Schindler et al18 assessed driving aptitude in 30 patients receiving maintenance therapy, half taking methadone and the other half taking buprenorphine. They used the ART 2020 Standard (Act & React Test system) to evaluate 7 different domains of traffic-relevant performance, including concentration capacity, reactive behavior, orientation, and stress resistance. The authors report no overall difference between the methadone and buprenorphine groups; however, significant differences were found between them and the controls. In particular, the buprenorphine group exhibited a significant number of incorrect reactions in the attention test under the monotonous circumstances portion of the examination.
Mintzer et al19 analyzed the dose-effect relationship on performance in opioid-dependent volunteers, using repeated administration of buprenorphine and naloxone instead of a single-dose regimen. The researchers used a computerized version of the Digit Symbol Substitution Test, 2 computerized Trail-Making Tests, and a time estimation task. The use of a control group is not described; rather, repeated measures were administered to the same participants. They did not detect impairment until the highest dose of buprenorphine-naloxone (32 mg/8 mg), for which recognition memory was negatively affected (ie, worsening performance).
Soyka et al8 studied driving-relevant psychomotor performance in 62 patients with a history of opioid dependence who were randomly assigned to buprenorphine or methadone treatment. They implemented a battery of psychomotor, cognitive, and visual perception tests that specifically addressed attention, working memory, and cognitive flexibility. Participants were tested at baseline, then after 8 to 10 weeks of treatment, when the patients had reached a stable maintenance dose of the medication. The authors concluded that although both groups had impairment, the buprenorphine group demonstrated less impairment.
Pirastu et al20 also compared outpatients undergoing methadone and buprenorphine maintenance therapy with a history of opioid dependence but used a different battery of cognitive tests. Their instruments included the gambling task (to assess decision-making ability), the Wechsler Adult Intelligence Scale, the Wisconsin Card Sorting Task (to measure abstract conceptual skills, cognitive flexibility, and error feedback), and the Benton Visual Retention Test. The researchers found that the patients undergoing buprenorphine maintenance therapy performed much better in the gambling task but that the remaining test results were not significantly different.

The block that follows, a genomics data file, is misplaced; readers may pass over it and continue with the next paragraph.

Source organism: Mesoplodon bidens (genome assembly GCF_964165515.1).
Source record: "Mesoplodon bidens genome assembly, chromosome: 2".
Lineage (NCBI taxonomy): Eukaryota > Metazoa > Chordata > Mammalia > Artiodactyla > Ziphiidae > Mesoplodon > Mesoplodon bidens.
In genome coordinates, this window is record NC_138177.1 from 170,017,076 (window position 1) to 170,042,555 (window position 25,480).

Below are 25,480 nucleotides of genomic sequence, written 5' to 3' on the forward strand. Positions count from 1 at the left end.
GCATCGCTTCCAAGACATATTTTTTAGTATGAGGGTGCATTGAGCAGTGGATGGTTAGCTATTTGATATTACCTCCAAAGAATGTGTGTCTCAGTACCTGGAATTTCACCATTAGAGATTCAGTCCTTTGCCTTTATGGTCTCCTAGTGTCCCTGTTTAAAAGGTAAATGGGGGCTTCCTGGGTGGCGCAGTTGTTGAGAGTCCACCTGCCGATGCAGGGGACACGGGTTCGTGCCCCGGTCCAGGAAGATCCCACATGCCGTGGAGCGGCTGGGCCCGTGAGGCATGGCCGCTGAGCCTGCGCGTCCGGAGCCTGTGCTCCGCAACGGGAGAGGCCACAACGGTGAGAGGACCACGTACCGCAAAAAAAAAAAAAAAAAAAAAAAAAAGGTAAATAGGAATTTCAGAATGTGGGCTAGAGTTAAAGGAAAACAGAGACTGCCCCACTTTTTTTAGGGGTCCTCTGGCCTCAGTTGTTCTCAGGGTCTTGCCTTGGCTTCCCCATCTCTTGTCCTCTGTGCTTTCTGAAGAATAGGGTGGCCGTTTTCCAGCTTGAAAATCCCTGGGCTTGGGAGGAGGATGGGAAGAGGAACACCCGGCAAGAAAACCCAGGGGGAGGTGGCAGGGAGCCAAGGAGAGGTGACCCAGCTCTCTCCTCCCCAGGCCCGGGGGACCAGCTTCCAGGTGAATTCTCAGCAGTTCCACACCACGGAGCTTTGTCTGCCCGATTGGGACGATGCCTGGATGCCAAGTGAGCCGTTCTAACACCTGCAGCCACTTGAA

Rapeli et al7 compared cognitive performance in buprenorphine-naloxone–treated vs methadone-treated patients during early opioid substitution therapy, comparing the 2 groups to healthy controls. The researchers implemented a battery of cognitive tests that assessed attention, working memory, and verbal memory. They found deficits in both patient groups with respect to all 3 groups of tests, but it is not clear if this was due to the substitution therapy or a residual effect of prior opioid abuse.
Jensen et al21 used 23 healthy volunteers to evaluate the pharmacokinetic-pharmacodynamic relationships of cognitive and psychomotor effects of intravenous buprenorphine. Three tests were used for neuropsychological measurements: the Trail-Making Test (to measure neurologic impairment and to test visual information processing), the Finger-Tapping Test (a simple measure of psychomotor speed and motor control), and the continuous reaction time (to measure vigilance and attention by testing ability to respond to external stimuli). The authors found that buprenorphine significantly impaired cognition and psychomotor performance in all domains tested.
Messinis et al5 studied patients undergoing buprenorphine maintenance therapy vs abstinent heroin abusers undergoing naltrexone therapy. This study was unique in that 1 group was taking a full μ-antagonist. A total of 50 patients were recruited from drug treatment programs and were given a battery of neuropsychological tests to assess a broad range of cognitive functions, including verbal learning and memory, verbal fluency and language, visual learning and memory, psychomotor speed and attention, selective-sustained attention, and executive functioning. The researchers found that the buprenorphine group performed worse than the controls (naltrexone) on several cognitive tasks, in particular, the encoding and delayed recall of verbal information, conceptual flexibility and executive functions, and visual perception and delayed recall of visual information.